Saturday, October 2, 2010

From the Beginning...

Taking in the girls was supposed to be a three-month deal.  Time for my brother to get enough money to move back from Georgia to Pennsylvania, get a job, get a place to live.  Be ready to be a parent again.

When he announced, less than two weeks into the girls' stay, that he'd gotten himself a dog--a small dog, he said, that was part Chow, part German Shepherd, and part something sneaky--I could already tell that he wasn't looking to be a responsible parent again any time soon.  He tried to tell me it was a "present" for the girls, but at least confessed that he'd gotten the dog more for himself.

Because, you see, some well-meaning soul in a divorce support group had recommended getting a dog to help fill the void left by the departing spouse.  By my way of thinking, he had something to fill that void: his children.

He was not to be dissuaded, though.  I pointed out Small Fry's deathly fear of dogs.  (Heck, we had at least two cats that were large enough to qualify as small dogs, and poor Small Fry (the youngest twin) was terrified of them if they so much as blinked at her.)  He countered by saying that the girls loved dogs.  Never mind that Small would claim the kitty had "bitten" her from across the room, and that she'd climb the nearest trusted adult like a tree if she saw a dachshund.  He knew his kids.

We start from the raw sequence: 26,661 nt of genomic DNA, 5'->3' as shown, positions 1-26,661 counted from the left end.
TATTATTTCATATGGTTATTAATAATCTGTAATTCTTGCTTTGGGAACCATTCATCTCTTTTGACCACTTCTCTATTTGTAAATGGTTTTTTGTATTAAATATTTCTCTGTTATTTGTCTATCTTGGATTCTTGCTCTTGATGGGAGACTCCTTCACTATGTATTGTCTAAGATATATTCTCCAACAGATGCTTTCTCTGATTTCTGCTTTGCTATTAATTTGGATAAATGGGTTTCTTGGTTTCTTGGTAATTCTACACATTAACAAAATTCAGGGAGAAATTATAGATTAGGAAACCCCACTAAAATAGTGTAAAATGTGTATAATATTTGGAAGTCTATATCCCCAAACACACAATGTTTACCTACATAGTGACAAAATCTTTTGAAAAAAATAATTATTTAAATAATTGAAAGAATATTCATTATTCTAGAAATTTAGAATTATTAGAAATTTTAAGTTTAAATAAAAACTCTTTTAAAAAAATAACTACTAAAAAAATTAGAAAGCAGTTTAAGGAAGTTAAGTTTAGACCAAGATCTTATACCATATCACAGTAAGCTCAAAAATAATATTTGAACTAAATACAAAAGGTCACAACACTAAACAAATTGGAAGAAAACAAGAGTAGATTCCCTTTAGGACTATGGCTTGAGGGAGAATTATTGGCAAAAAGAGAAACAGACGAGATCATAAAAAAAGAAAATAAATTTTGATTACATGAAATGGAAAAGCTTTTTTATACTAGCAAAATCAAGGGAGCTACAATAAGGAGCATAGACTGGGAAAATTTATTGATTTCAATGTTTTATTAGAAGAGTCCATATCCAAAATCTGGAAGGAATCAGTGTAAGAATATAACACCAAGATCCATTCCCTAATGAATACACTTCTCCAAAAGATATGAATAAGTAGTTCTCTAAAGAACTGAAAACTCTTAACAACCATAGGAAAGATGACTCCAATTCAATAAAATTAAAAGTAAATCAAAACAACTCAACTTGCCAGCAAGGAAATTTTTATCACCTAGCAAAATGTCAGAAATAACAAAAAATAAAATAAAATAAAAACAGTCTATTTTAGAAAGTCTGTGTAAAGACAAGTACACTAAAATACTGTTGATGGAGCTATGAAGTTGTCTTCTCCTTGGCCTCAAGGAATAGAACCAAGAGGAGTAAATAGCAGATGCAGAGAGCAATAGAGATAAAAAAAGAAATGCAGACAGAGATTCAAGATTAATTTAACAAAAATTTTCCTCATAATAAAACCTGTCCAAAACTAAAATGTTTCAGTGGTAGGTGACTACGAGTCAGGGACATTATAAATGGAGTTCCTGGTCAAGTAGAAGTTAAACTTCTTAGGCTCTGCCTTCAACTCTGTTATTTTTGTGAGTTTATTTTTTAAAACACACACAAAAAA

That was really the first inkling.

The second was when he proceeded to prove why he was an irresponsible adult by making a series of unfortunate choices: getting fired from his full-time job for walking off the job, not finding another one, and only working minimal hours at his part-time job, and all of that was before he got back to PA.  The bad choices continued when he returned home.

So it didn't take long for Hubby and I to realize that this was going to be a longer haul than originally thought.  Or that, really, we'd known from the beginning that it was going to turn out this way.

If you're wondering about the girls' mother, well, she was still in training for the Army down in Georgia.  She also knew the girls had been placed in our care relatively soon after it happened...and claimed, during a surprise visit on Father's Day weekend, that she was happy they were with us and not their father.

And so we settled into something of a routine.  Hubby went to work.  I stayed home with the kids and worked from home, which I'd been doing since before the girls arrived.  My parents came out two or three times a week to see the girls for probably the first month and a half.  Then they cut their visits back to once or twice a week.  The girls slowly adjusted.

But things weren't quite right.  First my mom (a retired elementary school teacher with thirty years' experience in small kids under her belt), then my sister (a nurse practitioner), and finally my cousin (a social worker) all indicated concerns that the girls were not developing as they should.

It took me a bit, I'll admit, to get past the idea that this was somehow a slam against the parenting skills we'd had to cultivate on the fly and realize this was more about the fact that the girls were already behind developmentally when they came to live with us.  They needed help.  And so did we.